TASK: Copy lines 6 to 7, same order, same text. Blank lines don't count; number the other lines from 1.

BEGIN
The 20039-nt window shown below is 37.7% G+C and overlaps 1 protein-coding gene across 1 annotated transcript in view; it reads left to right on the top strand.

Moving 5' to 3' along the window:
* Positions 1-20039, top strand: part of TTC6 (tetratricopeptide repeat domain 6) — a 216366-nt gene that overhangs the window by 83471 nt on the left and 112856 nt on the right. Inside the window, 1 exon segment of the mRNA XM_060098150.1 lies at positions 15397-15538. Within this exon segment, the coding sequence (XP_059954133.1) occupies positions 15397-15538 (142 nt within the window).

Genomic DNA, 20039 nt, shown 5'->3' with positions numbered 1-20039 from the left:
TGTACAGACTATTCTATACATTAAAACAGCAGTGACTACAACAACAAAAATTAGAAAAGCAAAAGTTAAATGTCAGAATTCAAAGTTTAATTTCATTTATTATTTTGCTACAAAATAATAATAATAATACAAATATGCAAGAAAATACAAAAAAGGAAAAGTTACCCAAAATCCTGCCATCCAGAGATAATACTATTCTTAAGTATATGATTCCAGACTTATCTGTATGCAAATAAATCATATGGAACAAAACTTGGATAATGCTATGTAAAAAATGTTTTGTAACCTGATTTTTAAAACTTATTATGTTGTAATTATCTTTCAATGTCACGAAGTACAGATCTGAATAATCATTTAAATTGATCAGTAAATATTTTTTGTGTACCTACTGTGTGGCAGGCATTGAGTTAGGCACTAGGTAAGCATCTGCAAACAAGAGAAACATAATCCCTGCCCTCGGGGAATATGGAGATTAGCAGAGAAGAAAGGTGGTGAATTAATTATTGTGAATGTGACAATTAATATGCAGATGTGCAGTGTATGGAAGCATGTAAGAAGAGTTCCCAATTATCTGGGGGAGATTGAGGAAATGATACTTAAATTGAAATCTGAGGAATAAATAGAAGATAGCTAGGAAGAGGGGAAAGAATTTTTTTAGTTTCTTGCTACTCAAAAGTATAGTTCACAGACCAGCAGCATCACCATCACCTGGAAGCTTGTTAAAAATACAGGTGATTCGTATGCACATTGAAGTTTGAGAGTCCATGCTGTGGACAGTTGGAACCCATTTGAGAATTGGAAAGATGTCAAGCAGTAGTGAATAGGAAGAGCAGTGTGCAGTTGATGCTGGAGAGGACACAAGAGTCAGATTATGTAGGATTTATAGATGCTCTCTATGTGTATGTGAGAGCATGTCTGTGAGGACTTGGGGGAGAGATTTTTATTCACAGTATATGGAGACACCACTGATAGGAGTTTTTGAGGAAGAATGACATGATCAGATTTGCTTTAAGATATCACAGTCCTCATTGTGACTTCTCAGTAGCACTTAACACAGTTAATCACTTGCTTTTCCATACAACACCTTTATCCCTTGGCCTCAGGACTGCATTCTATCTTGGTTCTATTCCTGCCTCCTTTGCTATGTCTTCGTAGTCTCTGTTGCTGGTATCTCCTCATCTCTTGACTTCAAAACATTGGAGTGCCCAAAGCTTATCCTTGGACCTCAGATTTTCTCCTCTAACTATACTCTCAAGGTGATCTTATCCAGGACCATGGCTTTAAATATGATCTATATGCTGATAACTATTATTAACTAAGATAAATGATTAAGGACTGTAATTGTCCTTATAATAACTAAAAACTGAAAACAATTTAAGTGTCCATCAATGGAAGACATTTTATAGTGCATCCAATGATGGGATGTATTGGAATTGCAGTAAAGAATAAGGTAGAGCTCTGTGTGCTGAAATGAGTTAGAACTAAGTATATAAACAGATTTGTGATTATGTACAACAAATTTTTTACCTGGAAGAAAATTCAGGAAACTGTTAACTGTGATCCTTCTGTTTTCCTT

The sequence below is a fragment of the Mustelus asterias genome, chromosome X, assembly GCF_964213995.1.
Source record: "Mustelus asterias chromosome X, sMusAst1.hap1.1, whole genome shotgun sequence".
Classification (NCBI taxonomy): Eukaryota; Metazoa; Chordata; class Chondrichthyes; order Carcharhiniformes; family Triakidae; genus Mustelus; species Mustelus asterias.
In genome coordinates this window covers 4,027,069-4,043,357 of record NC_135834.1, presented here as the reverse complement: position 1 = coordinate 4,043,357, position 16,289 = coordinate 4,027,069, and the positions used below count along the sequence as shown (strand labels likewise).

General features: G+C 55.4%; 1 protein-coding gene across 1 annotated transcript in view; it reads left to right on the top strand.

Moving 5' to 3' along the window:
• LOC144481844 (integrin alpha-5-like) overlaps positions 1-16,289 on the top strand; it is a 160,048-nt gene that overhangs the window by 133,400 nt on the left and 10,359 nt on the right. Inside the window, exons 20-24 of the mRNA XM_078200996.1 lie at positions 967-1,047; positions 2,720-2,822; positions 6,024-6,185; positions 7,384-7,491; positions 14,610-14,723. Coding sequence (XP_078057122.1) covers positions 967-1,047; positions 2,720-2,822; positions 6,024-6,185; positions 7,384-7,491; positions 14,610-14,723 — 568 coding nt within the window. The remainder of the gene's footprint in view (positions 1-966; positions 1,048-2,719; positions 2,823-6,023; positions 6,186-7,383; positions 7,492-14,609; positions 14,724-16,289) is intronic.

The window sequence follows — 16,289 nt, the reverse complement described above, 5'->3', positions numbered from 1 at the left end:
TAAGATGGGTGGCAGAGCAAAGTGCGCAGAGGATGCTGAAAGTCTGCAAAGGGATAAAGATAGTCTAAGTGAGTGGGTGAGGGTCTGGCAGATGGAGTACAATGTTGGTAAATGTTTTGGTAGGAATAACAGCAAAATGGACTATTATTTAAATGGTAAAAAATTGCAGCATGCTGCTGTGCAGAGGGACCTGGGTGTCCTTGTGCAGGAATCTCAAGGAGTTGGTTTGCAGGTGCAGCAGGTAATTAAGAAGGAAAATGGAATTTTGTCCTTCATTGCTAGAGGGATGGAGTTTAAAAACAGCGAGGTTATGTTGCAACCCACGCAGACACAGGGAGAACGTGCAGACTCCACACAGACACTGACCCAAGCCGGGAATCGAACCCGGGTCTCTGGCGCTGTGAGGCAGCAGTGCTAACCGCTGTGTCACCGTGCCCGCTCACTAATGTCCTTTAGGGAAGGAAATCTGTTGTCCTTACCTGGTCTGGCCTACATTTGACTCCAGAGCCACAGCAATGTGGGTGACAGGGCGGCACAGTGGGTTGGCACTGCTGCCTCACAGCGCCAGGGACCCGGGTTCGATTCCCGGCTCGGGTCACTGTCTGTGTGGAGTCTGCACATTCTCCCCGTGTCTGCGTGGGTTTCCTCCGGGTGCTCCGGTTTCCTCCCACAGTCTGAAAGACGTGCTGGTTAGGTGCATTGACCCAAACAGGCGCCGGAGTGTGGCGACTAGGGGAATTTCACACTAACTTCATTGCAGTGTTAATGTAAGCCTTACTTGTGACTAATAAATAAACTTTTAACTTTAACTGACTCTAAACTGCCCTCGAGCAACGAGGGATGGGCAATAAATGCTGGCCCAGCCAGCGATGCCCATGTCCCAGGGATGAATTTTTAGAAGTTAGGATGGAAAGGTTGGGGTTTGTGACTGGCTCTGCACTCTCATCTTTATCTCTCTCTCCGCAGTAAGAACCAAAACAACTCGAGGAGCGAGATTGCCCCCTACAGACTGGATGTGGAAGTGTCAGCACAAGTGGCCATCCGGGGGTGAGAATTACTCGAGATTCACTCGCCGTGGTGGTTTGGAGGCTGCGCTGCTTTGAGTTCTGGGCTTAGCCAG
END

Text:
The sequence below is a fragment of the Mustelus asterias genome, chromosome X, assembly GCF_964213995.1.
Source record: "Mustelus asterias chromosome X, sMusAst1.hap1.1, whole genome shotgun sequence".